Tuesday, December 30, 2008

Favorites of 2008

A Happy and Prosperous 2009 to everyone!

This post is to highlight some of the 2008 books I've read, particularly enjoyed, and blogged in 2008.

Caveats: (1) It is not intended to be comprehensive. (2) Really, all the books I've blogged this year are, in some sense, favorites. (3) I am still reading 2008 books and will likely blog some in the future. (4) I have read and enjoyed many more 2008 books than I have had a chance to blog and will likely add them to the blog in 2009.

Young Adult

Shift, by Jennifer Bradbury
Thaw, by Monica Roe

Middle Grade/Tween

The Postcard, by Tony Abbott
The Underneath, by Kathi Appelt
Every Soul a Star, by Wendy Mass
Antsy Does Time, by Neal Shusterman
The Floating Circus, by Tracie Vaughn Zimmer

Picture Books

Lincoln Shot, by Barry Denenberg
Me Hungry!, by Jeremy Tankard

Friday, December 26, 2008


PRINCESS BEN, by Catherine Gilbert Murdock (Houghton Mifflin 2008)(ages 10+). Princess Benevolence has been content living with her parents, the king's brother and sister-in-law, in small quarters outside the palace. Despite being heir to the throne, she's never had any desire to learn the stuff of rulership.

But when her parents and the king are assassinated, she falls under the thumb of the Queen, who is insistent upon her learning all that she has hitherto neglected. When the queen locks Ben into the highest tower in the castle, the princess discovers a book on how to do magic, which can set her free.
But with war in the offing, will that be enough to save the kingdom?

PRINCESS BEN is a fun, lively fantasy, full of personal and political machinations, and a little bit of magic.

Tuesday, December 23, 2008


EVERY SOUL A STAR, by Wendy Mass (Little, Brown 2008)(ages 8-12). Ally, who has lived at the remote Moon Shadow campground for as long as she can remember, is passionate about stars, comets, and asteroids. Bree, beautiful and popular, is on the cusp of (she thinks) a career in modeling and seeks only to maintain herself on the A-list of popularity. Jack, overweight and awkward, just wants to be left alone.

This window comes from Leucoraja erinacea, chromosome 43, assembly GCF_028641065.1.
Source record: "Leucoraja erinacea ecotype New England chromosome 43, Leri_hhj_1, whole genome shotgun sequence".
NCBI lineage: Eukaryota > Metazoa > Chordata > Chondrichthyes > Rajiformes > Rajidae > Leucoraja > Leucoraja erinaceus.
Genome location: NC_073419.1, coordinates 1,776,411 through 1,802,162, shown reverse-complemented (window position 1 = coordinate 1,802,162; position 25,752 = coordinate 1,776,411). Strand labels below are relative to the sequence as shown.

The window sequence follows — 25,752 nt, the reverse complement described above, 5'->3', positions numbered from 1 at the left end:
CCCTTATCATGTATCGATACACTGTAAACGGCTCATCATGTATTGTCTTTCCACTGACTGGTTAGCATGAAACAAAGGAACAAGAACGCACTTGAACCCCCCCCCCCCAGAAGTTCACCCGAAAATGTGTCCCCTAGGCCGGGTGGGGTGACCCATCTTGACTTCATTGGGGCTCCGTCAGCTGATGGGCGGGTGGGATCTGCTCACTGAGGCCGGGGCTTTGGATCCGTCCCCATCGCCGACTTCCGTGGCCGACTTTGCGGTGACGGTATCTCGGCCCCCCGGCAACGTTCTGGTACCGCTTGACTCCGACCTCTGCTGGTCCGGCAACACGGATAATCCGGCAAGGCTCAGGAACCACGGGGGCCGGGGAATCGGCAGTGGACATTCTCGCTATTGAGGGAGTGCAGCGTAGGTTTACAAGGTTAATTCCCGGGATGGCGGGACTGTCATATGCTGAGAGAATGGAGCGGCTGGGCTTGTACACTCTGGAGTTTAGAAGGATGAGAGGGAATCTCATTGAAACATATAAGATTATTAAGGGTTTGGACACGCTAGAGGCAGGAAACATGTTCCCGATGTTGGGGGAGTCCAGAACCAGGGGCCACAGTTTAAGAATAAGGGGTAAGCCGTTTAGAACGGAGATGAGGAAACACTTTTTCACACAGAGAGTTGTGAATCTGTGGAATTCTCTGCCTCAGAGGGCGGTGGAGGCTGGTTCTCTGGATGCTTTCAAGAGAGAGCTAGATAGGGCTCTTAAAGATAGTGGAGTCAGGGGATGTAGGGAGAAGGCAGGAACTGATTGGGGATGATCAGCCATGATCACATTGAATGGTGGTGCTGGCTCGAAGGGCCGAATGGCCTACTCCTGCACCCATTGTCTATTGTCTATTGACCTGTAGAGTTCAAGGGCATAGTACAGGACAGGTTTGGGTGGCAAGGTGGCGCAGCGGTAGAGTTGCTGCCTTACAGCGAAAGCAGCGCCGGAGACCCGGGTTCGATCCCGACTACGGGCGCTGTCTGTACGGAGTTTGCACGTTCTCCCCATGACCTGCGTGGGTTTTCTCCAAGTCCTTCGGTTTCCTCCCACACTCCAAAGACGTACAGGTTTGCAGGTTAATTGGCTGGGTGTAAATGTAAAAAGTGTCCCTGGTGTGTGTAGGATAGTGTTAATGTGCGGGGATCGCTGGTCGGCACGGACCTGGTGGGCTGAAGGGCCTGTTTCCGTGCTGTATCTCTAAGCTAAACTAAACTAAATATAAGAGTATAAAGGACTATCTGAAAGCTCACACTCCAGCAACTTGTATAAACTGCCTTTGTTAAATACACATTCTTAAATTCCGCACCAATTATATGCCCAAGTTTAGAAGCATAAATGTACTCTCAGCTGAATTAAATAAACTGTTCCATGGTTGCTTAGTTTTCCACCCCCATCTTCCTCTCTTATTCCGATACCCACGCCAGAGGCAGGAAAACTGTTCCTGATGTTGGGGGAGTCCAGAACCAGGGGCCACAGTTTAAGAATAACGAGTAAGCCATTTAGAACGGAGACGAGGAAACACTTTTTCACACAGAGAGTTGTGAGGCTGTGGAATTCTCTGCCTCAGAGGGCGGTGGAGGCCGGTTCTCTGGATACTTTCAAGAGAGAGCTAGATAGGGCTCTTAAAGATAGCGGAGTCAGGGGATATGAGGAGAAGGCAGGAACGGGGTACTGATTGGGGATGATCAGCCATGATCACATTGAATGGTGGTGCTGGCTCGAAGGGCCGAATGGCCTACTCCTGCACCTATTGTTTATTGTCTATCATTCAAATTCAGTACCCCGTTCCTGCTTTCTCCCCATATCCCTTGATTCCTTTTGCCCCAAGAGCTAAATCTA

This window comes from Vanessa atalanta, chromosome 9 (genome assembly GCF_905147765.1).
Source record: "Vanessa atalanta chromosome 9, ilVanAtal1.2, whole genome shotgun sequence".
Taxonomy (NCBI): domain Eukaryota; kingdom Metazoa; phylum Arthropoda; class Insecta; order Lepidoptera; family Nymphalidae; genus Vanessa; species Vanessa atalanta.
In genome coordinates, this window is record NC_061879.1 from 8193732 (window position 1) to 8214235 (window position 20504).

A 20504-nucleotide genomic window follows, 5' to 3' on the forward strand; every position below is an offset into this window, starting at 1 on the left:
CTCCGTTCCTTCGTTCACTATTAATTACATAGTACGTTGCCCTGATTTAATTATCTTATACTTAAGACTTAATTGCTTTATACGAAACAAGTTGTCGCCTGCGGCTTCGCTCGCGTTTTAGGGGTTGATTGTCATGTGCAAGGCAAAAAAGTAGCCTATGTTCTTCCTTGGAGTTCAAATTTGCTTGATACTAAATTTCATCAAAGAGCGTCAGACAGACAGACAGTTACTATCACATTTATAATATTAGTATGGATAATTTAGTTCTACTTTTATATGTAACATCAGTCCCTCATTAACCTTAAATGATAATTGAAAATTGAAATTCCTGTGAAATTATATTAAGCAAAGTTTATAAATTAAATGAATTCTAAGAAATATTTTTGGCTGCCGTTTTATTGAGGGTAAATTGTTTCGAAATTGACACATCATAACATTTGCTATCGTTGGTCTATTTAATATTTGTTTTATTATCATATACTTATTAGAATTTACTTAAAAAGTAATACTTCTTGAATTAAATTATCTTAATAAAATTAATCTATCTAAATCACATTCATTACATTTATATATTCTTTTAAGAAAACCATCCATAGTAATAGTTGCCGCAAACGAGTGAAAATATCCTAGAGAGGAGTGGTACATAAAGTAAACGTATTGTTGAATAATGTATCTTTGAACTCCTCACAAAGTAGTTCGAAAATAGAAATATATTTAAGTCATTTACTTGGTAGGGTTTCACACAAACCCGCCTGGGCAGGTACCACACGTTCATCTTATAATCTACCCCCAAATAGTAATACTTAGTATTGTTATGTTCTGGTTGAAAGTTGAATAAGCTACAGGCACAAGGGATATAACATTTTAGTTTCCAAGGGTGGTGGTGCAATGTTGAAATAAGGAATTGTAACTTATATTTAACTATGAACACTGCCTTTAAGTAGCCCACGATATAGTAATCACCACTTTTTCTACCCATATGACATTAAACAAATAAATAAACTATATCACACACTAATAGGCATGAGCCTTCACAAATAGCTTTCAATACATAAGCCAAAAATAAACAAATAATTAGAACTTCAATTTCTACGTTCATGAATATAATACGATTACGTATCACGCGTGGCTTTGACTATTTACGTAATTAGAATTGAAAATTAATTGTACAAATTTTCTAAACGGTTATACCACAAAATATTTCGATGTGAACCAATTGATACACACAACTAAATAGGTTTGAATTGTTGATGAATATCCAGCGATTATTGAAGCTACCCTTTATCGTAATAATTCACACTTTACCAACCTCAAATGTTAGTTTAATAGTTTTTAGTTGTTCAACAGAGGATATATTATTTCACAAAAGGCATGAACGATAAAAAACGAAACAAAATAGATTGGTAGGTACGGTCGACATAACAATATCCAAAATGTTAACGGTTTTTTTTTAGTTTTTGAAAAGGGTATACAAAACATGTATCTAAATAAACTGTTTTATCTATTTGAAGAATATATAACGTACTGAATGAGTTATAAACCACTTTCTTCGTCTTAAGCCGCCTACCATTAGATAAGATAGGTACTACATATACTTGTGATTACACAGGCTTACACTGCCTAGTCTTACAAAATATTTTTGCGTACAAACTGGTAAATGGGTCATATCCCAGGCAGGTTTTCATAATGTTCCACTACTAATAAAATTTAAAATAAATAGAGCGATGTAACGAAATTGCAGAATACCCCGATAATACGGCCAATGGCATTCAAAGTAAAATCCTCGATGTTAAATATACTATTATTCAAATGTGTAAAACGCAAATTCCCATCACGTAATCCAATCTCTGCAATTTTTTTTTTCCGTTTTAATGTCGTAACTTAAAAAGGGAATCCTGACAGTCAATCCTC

But the occasion of the first total eclipse to be visible in the continental United States (in nearly a century) has drawn them (and thousands of others) together at the Moon Shadow campground, run by Ally's parents. Over the next two weeks, the three grow to appreciate each other, the search for exoplanets, and the wonders of the universe.

In EVERY SOUL A STAR, Mass expertly weaves together the threads of the teens' lives and delivers an intricately-wrought story of unlikely friendship, discovering oneself, and star stuff.

Saturday, December 20, 2008


THE CITY IN THE LAKE, by Rachel Neumeier (Knopf 2008). Old magic is stirring at the borders of the Kingdom, until now held at bay by the "Kingdom's Heart," mysteriously associated with the king's son, Prince Cassiel. When the prince goes missing, the entire kingdom is affected by stillbirths and other strange occurrences.

In a small, remote village, the mage Kapoen, who is training his seventeen-year old daughter Timou in his craft, suddenly leaves to find answers in the capital city. But when he disappears, Timou decides to undertake the dangerous journey herself. Can Timou save her father, the Prince, and the Kingdom?

In this elegant first novel, Neumeier presents an atmospheric world of intrigue and treachery. Characters and setting are finely wrought and the story is suspenseful and gripping. Highly recommended.

Wednesday, December 17, 2008


SQUASHED, by Joan Bauer (Putnam 2001). Ellie Morgan has a dream: to grow the biggest pumpkin in Iowa and beat that black-hearted Cyril Pool once and for all. But an unsympathetic dad, pumpkin thieves, and bad weather get in the way. Can Ellie win the competition (and the boy) and stay true to herself (whoever that might be)?

An oldie but a goodie: Joan Bauer's first novel (and winner of the Delacorte Prize in 1992), SQUASHED, is a funny, heartwarming story about family, love, friendship, finding out who you are, and giant vegetables. Highly recommended.